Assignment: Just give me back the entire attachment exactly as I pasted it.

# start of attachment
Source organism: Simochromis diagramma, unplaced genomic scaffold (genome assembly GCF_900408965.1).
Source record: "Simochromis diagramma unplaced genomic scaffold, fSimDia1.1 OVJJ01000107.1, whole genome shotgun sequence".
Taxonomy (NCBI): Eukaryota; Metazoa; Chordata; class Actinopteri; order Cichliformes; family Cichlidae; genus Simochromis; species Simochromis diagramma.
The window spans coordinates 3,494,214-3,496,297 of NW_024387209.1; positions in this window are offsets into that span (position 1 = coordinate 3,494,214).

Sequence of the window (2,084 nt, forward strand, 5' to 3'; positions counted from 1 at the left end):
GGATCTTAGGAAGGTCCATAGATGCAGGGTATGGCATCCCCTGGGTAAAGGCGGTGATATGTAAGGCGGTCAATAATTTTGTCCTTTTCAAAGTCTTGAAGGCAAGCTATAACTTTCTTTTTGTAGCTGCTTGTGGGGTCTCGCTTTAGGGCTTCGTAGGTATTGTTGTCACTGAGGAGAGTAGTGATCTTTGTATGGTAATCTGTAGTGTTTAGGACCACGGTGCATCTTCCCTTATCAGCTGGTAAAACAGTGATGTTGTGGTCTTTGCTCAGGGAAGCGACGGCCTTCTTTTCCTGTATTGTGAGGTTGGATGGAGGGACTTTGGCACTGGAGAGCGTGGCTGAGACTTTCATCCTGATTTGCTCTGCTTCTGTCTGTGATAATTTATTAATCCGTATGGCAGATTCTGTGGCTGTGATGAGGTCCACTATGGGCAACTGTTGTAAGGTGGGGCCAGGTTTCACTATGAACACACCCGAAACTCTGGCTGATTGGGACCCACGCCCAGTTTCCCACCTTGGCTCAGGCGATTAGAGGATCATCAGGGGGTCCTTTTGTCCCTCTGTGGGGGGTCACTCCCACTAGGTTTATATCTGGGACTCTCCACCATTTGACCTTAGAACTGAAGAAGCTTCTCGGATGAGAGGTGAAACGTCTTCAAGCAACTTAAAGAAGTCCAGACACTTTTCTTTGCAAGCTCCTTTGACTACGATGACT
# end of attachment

Source organism: Simochromis diagramma, unplaced genomic scaffold (genome assembly GCF_900408965.1).
Source record: "Simochromis diagramma unplaced genomic scaffold, fSimDia1.1 OVJJ01000107.1, whole genome shotgun sequence".
Taxonomy (NCBI): Eukaryota; Metazoa; Chordata; class Actinopteri; order Cichliformes; family Cichlidae; genus Simochromis; species Simochromis diagramma.
The window spans coordinates 3,494,214-3,496,297 of NW_024387209.1; positions in this window are offsets into that span (position 1 = coordinate 3,494,214).

Sequence of the window (2,084 nt, forward strand, 5' to 3'; positions counted from 1 at the left end):
GGATCTTAGGAAGGTCCATAGATGCAGGGTATGGCATCCCCTGGGTAAAGGCGGTGATATGTAAGGCGGTCAATAATTTTGTCCTTTTCAAAGTCTTGAAGGCAAGCTATAACTTTCTTTTTGTAGCTGCTTGTGGGGTCTCGCTTTAGGGCTTCGTAGGTATTGTTGTCACTGAGGAGAGTAGTGATCTTTGTATGGTAATCTGTAGTGTTTAGGACCACGGTGCATCTTCCCTTATCAGCTGGTAAAACAGTGATGTTGTGGTCTTTGCTCAGGGAAGCGACGGCCTTCTTTTCCTGTATTGTGAGGTTGGATGGAGGGACTTTGGCACTGGAGAGCGTGGCTGAGACTTTCATCCTGATTTGCTCTGCTTCTGTCTGTGATAATTTATTAATCCGTATGGCAGATTCTGTGGCTGTGATGAGGTCCACTATGGGCAACTGTTGTAAGGTGGGGCCAGGTTTCACTATGAACACACCCGAAACTCTGGCTGATTGGGACCCACGCCCAGTTTCCCACCTTGGCTCAGGCGATTAGAGGATCATCAGGGGGTCCTTTTGTCCCTCTGTGGGGGGTCACTCCCACTAGGTTTATATCTGGGACTCTCCACCATTTGACCTTAGAACTGAAGAAGCTTCTCGGATGAGAGGTGAAACGTCTTCAAGCAACTTAAAGAAGTCCAGACACTTTTCTTTGCAAGCTCCTTTGACTACGATGACT